Alan Grayson, the Democratic firebrand from Florida’s 8th District, made himself a nationwide household name — and angered conservatives — last year with his declaration that the Republican plan for health care amounts to hoping sick people “die quickly.”
Now his latest move could prove equally infuriating to his political opponents. In a new election campaign ad, Grayson compares Florida’s Christian politicians to the Islamist fundamentalists of the Middle East.
“Religious fanatics are trying to take away our freedom in Afghanistan, in Iraq and right here in central Florida,” declares a female voice-over.
The ad focuses on Daniel Webster, Grayson’s Republican opponent in this year’s mid-term election and a former state legislator.
“Daniel Webster wants to impose his radical fundamentalism on us,” the ad asserts. “Webster tried to deny battered women medical care and the right to divorce their abusers. He wants to force raped women to bear the child. Taliban Dan Webster. Hands off our bodies, and our laws.”
Predictably, the ad is already attracting criticism from conservative corners. The HotAirPundit blog describes the ad as “a new low” for Grayson.
The ad — which cites Webster’s voting record in the Florida legislature to back up its claims — is clearly intended to speak to a female audience, with its feminine narrator and focus on women’s rights. It also clearly indicates that the outspoken Grayson has no intention of moving his political views to the center as the Democrats face an uphill battle to retain control of Congress past November.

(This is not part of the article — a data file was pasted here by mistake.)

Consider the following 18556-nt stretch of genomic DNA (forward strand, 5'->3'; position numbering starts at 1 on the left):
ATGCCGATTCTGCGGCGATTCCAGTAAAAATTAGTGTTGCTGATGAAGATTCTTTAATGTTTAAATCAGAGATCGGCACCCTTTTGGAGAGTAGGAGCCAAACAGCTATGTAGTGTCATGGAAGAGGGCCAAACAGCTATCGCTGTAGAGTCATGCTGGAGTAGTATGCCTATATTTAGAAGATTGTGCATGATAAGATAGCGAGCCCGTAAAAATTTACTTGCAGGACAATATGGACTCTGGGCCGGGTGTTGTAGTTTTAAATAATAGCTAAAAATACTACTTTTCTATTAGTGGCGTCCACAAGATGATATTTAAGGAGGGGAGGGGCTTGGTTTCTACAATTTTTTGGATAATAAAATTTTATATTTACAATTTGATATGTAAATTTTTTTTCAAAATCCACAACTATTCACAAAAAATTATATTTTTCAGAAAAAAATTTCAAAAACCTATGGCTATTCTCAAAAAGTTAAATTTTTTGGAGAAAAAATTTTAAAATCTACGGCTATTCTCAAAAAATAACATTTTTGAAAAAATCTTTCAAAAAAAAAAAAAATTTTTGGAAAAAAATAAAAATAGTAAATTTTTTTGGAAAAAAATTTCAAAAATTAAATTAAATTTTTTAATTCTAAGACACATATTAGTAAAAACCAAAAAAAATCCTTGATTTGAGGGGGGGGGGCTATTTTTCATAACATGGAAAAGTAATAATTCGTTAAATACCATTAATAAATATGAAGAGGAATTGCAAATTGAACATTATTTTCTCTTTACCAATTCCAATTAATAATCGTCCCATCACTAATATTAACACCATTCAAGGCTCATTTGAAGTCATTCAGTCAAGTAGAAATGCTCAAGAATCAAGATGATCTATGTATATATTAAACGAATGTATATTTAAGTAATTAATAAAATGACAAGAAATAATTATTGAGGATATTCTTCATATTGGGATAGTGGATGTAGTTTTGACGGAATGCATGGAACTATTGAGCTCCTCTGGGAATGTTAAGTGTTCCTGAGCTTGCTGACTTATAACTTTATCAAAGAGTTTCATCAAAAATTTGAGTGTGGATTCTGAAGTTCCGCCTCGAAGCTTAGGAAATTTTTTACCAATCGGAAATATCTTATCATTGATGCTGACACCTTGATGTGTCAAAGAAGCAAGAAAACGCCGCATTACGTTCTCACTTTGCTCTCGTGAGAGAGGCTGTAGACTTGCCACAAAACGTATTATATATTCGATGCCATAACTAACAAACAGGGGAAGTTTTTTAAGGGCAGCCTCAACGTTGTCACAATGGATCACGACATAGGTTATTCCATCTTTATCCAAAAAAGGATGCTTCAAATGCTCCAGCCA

As Time notes, that means the battle for Florida’s 8th District — generally considered to be centrist — will be fought by two partisan politicians known for hewing to the more radical end of their parties’ ideologies.
“The Grayson-Webster contest illustrates how much more partisan our primary system, which exalts navy blue and crimson red over purple, has made our general elections,” writes Time‘s Tim Padgett.
Mark Schlueb at the Orlando Sentinel argues that the Grayson-Webster contest is a “political experiment.”
“With the national spotlight trained on them, Central Florida voters will choose between two political opposites whose views and strategies align closely with the core beliefs of their parties,” he writes. “Whoever emerges to represent Florida’s 8th District — and proves that his message works — could hand his party a road map for success in 2012.”
For his part, Webster has been described by critics as “a member of the hardcore theocratic right.” TalkingPointsMemo links Webster to conservative activist David Barton, who has been criticized for addressing white supremacist groups.
The following video was posted to YouTube by the Grayson for Congress campaign team, Sept. 25, 2010.